New phone app to track refunds
For people who just can't enough of the Internal Revenue Service, the federal tax collection agency is coming out with a new phone application.
The app, called IRS2Go, allows taxpayers to track their tax refunds and get tax tips from the IRS. It's free, and available for people who use iPhones or Androids.
IRS Commissioner Douglas Shulman said the agency is using the app to become more accessible to taxpayers. For other tech-savvy taxpayers, the agency produces videos for YouTube, and has a Twitter news feed.
Counsel tapped as solicitor general
Donald Verrilli Jr., a deputy counsel to President Obama, was chosen Monday to be the next U.S. solicitor general.
Mr. Obama announced his intention to nominate Mr. Verrilli. If confirmed by the Senate, he would succeed Justice Elena Kagan as the lawyer representing the executive branch of government before the U.S. Supreme Court.
As a private attorney, Mr. Verrilli has argued 12 cases before the justices and has participated in more than 100 cases before the Supreme Court.
Mr. Verrilli began serving in the Obama administration at the Justice Department, where he worked on national security policy and domestic issues before moving to the White House.
Mr. Verrilli was in private practice for more than two decades in the Washington office of the Jenner & Block law firm focusing on First Amendment, telecommunications and intellectual property law.
Arguing on behalf of the music industry in 2005, Mr. Verrilli won a Supreme Court ruling in MGM Studios v. Grokster that opened online file-sharing companies to potential liability.
Obama touts family support
President Obama is announcing new governmentwide initiatives to support military families, including programs aimed at preventing suicide and eliminating homelessness.
Mr. Obama says the government has an obligation to help military families as they support loved ones fighting for their country. Obama said he often meets with service members who say their top concern is making sure their families are taken care of.
The White House said government agencies will now coordinate on ways to enhance physical and psychological health, ensure excellence in military children's education, develop career opportunities for military spouses, and increase child care availability.
Report finds Bush White House politicking
The White House Office of Political Affairs during the George W. Bush administration violated the law by giving political briefings to political employees, concludes a government report issued Monday.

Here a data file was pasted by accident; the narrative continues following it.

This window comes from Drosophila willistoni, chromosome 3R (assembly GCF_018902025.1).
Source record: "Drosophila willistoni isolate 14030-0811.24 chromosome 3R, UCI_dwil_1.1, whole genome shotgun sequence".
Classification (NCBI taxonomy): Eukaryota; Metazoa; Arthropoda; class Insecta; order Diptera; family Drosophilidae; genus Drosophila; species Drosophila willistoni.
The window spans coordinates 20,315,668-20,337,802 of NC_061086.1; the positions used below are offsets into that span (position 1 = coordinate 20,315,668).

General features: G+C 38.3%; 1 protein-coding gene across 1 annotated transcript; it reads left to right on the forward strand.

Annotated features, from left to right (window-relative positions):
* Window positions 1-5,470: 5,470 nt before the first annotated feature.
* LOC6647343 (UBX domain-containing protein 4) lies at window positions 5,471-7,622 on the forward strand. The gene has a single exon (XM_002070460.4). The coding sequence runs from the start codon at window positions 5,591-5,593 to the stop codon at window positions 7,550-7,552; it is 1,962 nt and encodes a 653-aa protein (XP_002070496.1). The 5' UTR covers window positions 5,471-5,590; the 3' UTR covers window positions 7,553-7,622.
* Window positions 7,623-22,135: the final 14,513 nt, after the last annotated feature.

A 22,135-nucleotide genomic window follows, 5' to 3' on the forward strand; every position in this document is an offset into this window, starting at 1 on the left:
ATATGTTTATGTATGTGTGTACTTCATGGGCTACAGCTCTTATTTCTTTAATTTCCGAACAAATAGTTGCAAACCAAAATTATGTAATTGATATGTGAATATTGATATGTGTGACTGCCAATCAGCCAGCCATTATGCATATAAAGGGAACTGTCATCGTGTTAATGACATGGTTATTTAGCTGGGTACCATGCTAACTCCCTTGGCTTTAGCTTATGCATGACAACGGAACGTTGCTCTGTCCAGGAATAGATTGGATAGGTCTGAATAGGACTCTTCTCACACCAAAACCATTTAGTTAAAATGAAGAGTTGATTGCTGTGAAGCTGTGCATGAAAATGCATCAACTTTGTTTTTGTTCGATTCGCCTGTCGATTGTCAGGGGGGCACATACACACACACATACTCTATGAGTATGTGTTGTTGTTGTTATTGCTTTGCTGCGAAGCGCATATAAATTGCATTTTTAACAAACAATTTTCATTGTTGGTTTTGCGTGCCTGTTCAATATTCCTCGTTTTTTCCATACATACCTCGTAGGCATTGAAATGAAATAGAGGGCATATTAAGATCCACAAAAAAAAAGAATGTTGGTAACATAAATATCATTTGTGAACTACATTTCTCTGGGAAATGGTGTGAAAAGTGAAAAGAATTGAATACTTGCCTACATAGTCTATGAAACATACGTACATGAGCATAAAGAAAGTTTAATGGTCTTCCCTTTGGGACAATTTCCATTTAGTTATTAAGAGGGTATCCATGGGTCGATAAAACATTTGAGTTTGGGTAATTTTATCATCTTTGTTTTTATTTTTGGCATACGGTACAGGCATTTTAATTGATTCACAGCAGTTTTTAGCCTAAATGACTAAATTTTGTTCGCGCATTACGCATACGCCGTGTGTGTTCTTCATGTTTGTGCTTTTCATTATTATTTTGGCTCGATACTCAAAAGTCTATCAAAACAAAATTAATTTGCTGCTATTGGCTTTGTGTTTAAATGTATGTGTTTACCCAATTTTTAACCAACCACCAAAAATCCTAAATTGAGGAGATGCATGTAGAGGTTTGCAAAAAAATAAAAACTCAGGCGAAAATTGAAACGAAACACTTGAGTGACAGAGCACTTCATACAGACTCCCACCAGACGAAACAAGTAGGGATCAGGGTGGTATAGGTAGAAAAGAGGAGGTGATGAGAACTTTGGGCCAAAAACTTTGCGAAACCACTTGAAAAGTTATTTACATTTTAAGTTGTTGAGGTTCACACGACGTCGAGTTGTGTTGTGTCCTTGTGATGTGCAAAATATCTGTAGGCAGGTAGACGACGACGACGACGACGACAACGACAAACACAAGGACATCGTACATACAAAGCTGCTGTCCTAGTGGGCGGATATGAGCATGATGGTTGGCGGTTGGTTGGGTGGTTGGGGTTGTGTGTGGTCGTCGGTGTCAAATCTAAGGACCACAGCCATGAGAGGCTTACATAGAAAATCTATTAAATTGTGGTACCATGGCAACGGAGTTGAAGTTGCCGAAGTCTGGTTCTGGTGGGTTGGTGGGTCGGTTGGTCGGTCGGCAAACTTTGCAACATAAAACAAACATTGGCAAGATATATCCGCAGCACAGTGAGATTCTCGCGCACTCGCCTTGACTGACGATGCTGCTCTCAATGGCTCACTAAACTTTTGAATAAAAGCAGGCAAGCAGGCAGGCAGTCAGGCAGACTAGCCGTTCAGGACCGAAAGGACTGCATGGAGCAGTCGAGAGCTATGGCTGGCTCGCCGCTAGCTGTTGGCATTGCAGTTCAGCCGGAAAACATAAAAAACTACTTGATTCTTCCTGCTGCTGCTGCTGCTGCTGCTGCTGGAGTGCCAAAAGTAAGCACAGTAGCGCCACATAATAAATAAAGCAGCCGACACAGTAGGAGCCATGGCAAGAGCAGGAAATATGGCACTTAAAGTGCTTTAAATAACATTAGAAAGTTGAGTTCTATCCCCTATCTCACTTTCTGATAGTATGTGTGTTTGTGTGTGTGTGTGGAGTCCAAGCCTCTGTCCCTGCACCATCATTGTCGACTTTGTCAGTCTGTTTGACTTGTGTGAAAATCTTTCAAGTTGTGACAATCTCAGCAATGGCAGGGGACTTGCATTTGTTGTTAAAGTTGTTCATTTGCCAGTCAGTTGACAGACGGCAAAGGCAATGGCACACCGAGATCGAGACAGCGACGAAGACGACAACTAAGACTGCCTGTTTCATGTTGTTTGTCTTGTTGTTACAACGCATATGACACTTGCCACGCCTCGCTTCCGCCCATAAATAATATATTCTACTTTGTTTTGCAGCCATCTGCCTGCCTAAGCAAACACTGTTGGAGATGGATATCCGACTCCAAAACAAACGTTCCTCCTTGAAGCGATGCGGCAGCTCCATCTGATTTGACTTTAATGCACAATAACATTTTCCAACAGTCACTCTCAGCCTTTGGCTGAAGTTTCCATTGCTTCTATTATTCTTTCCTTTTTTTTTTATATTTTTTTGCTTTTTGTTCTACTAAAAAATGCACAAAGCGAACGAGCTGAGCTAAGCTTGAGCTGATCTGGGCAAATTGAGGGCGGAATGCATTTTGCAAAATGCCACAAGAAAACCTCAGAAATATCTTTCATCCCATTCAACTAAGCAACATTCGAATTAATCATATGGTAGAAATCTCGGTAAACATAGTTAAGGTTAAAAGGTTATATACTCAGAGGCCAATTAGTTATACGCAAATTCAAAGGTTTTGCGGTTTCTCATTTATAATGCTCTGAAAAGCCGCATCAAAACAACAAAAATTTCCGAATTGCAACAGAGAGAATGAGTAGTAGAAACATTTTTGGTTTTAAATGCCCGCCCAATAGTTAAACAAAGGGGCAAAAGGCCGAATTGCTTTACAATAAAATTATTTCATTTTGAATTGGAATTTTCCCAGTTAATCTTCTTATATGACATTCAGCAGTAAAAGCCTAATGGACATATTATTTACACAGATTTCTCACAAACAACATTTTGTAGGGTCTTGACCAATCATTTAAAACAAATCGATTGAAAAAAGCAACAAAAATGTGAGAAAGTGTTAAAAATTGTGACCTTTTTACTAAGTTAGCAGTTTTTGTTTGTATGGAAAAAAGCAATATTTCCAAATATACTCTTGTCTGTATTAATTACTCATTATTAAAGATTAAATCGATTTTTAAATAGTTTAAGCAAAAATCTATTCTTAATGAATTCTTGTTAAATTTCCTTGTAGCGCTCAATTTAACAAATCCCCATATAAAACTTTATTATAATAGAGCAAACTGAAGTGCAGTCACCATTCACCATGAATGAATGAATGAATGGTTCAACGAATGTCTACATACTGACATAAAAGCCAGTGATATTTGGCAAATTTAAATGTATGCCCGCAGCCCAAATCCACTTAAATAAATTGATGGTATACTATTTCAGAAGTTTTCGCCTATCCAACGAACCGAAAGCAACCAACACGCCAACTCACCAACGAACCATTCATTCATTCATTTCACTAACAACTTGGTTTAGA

The report said the electoral success of the Republican Party and possible strategies for achieving it often were on the agenda at some of 75 political briefings at 20 federal agencies from 2001 to 2007.
The Office of Special Counsel concluded that such briefings should take place away from the federal workplace during nonbusiness hours and that attendance should be completely optional.
Those who gave the briefings said they were intended to boost morale among political appointees and provide an overview of the "political landscape."
However, witness testimony, e-mail messages and PowerPoint slides used at some of the briefings indicate that the meetings were more overtly political.
Official: Historian changed document
The National Archives said a longtime Abraham Lincoln researcher has confessed to tampering with a presidential pardon so he could claim credit for finding a document of historical significance.
According to the Archives, Thomas P. Lowry, 78, of Woodbridge, Va., used a fountain pen to change the date on a pardon by Lincoln from April 14, 1864, to the year 1865. Officials said the change made it appear that Mr. Lowry had discovered a document languishing in the Archives that was likely Lincoln's final official act before he was assassinated.
Tampering is a federal crime, but the Archives said Mr. Lowry cannot be prosecuted because he altered the pardon in 1998 and the statute of limitations has expired.
Calls to Mr. Lowry's home were not immediately returned Monday.
Biden called for jury duty
WILMINGTON | Vice President Joseph R. Biden Jr. won't have to serve on a Delaware jury.
He reported to court this morning in Wilmington for jury duty along with about 100 other people after receiving a jury summons.
Mr. Biden, along with other prospective jurors, was dismissed shortly after noon.
Mr. Biden told the News Journal that he is no different than anyone else, and that it's "an honor to be a part of the system."
He and several Secret Service agents waited with other prospective jurors. During a break, staffers poured in from a side door to consult with him.
Mr. Biden said he had to make several calls on a secure phone during the break, including one to President Obama.
Ex-Innospec CEO settles charges
Federal regulators will settle civil charges against a former chief executive at Innospec Inc., who they say approved bribes to Iraqi and Indonesian officials to get more business supplying a chemical used to refine oil.
The Securities and Exchange Commission said Monday that Paul Jennings agreed to pay $229,037 to settle charges that he played a key role in the bribery scheme starting in 2005. Mr. Jennings neither admitted nor denied the allegations, but agreed to refrain from future violations of securities laws.
The British specialty chemicals maker pleaded guilty in March to criminal charges of bribery, defrauding the United Nations and violating the U.S. embargo against Cuba. It agreed to pay $40.2 million in a settlement with several U.S. and British agencies.
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